Coach House Books asks Heather Birrell a few things about I Know You Are But What Am I?
CH: What childhood taunt did you get that made you respond 'I know you are but what am I?'?
HB: Oh, any number of insulting, imbecilic (but no less hurtful) combinations. You’re a stupidhead, fag-face, dumbass, fartnut, girly-girl … As a retort, ‘I know you are but what am I?’ is not particularly effective, as it tends to perpetuate the name-calling, but it buys a bit of time. As a title for the collection, I was trying to get at not only the taunt-like aspect of the phrase, but also its circularity and uncertainty. We often define ourselves against not only those closest to us but also those most unlike or antagonistic to us. This can be the case for individuals, groups of people and even whole countries.
CH: The short story often gets treated like the runt of the literary litter. Do you have any taunts to defend it? Any more sophisicated retorts?
HB: Oh, yeah? Well, some of my best friends are short stories. Truly. There’s something about a character or a mood in a short story that stays with me in a much more intimate and lasting way than most novels. I suppose in some ways short stories – with their tendency to shun neat resolutions and linearity in favour of a build-up of scenes and images – can make readers work a little harder, but I could say the same for my most worthwhile and meaningful friendships.
CH: Your stories often depict characters on the cusp of some understanding, but you always stop just short of being didactic and handing them to us on a silver platter. This is a subtle thing -- how do you manage it? Is understanding a quick flash or a slow unfolding?
HB: I think stories, and especially more traditional short stories, get some flak for always tackling the ‘oh-so-subtle epiphany.’ But the thing about epiphanies is … they’re always new! We’re all big amnesiacs when it comes to our own lives. It always amazes me how I can be certain I’ve figured something out – how to truly listen to my mother, be fair to my friends, stand up for what I believe in, fix the showerhead, mourn people and places I’ve lost, love my husband in real-time – and months, weeks, days, later, these challenges will come roaring back, and I will have NO IDEA how to overcome them. Not that we don’t learn from our mistakes and missteps, but it does seem we’re always integrating something slightly new. The very nature of the personal epiphany is that it’s both hard-earned and fleeting, and that’s what I try to capture. The short story is the perfect venue for these kinds of moments – it doesn’t demand a sweeping narrative arc,and it allows an access to a character’s consciousness that is often difficult to sustain in a longer piece of writing.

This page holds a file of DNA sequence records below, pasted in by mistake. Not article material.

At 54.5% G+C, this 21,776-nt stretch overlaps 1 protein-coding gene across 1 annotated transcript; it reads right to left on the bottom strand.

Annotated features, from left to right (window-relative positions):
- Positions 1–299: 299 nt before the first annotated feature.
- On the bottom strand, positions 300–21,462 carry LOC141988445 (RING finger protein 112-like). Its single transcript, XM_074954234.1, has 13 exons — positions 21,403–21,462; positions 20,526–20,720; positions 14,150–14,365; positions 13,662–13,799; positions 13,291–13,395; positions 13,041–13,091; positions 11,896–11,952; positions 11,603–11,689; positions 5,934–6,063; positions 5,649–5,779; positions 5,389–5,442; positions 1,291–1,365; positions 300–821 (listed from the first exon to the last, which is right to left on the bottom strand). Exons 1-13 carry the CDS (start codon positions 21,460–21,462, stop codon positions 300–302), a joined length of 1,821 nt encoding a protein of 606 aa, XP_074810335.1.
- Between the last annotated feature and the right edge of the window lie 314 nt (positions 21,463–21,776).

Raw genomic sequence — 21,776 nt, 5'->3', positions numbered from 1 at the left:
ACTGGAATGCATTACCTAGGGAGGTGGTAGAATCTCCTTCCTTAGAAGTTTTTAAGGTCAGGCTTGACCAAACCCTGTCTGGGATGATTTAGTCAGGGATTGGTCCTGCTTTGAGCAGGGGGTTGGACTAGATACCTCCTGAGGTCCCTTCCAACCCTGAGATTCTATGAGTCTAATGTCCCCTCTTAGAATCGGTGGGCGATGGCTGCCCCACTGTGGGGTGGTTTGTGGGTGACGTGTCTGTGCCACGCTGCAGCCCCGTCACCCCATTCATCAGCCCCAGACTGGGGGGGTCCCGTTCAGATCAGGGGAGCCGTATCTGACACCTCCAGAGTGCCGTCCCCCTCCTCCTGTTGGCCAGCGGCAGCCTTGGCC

CH: How do you decide whether to tell a story from a more intimate first-person perspective or from a moreomniscient third-person voice?
HB: I’m not sure I consciously decide. I think for a long time I was scared of first-person narratives because they seem so, well, naked – there’s no curtain to hide behind, no levers to pull from above. But if you can really lock into a voice, there’s also a wonderful freedom to the first person, you’re not as constrained by the stage direction required by a third-person voice, and you get to fully inhabit your protagonist. On the other hand, with third person, you can choose to be as omniscient or intimate as you like, and there are ways of cheating the convention that give you some leeway.